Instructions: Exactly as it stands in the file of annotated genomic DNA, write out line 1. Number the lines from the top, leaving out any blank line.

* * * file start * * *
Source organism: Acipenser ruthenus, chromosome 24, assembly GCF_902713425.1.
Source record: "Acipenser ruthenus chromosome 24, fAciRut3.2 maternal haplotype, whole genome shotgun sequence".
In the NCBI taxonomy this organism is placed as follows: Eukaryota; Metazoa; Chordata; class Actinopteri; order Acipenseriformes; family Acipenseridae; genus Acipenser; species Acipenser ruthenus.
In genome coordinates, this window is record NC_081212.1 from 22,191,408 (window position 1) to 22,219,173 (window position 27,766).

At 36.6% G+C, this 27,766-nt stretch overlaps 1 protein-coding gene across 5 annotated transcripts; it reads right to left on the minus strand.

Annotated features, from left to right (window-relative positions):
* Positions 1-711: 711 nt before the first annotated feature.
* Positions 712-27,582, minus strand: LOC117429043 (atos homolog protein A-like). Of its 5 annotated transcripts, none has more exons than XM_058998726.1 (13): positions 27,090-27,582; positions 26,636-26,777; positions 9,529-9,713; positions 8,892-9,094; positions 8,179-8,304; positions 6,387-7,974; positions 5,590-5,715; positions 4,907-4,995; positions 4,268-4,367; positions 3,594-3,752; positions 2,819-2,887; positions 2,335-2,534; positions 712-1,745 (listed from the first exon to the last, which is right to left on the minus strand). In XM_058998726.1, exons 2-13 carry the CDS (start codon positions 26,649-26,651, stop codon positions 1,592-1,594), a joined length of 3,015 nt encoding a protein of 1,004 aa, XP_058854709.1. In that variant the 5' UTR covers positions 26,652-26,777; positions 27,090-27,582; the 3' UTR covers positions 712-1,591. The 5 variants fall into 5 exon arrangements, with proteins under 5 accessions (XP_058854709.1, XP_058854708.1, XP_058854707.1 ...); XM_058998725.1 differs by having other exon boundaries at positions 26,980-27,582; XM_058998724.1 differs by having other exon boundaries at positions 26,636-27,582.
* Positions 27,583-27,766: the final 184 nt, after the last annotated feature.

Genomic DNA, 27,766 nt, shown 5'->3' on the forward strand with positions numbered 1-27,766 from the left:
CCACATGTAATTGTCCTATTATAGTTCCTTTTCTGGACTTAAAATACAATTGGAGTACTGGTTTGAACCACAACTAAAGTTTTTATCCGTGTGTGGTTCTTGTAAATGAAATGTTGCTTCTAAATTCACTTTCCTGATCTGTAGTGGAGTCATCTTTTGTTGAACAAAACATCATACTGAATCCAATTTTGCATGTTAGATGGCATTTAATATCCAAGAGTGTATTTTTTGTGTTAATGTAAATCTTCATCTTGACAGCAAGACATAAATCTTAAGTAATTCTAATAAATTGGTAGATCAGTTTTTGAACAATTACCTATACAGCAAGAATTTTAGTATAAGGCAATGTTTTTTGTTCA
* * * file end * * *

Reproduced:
Source organism: Acipenser ruthenus, chromosome 24, assembly GCF_902713425.1.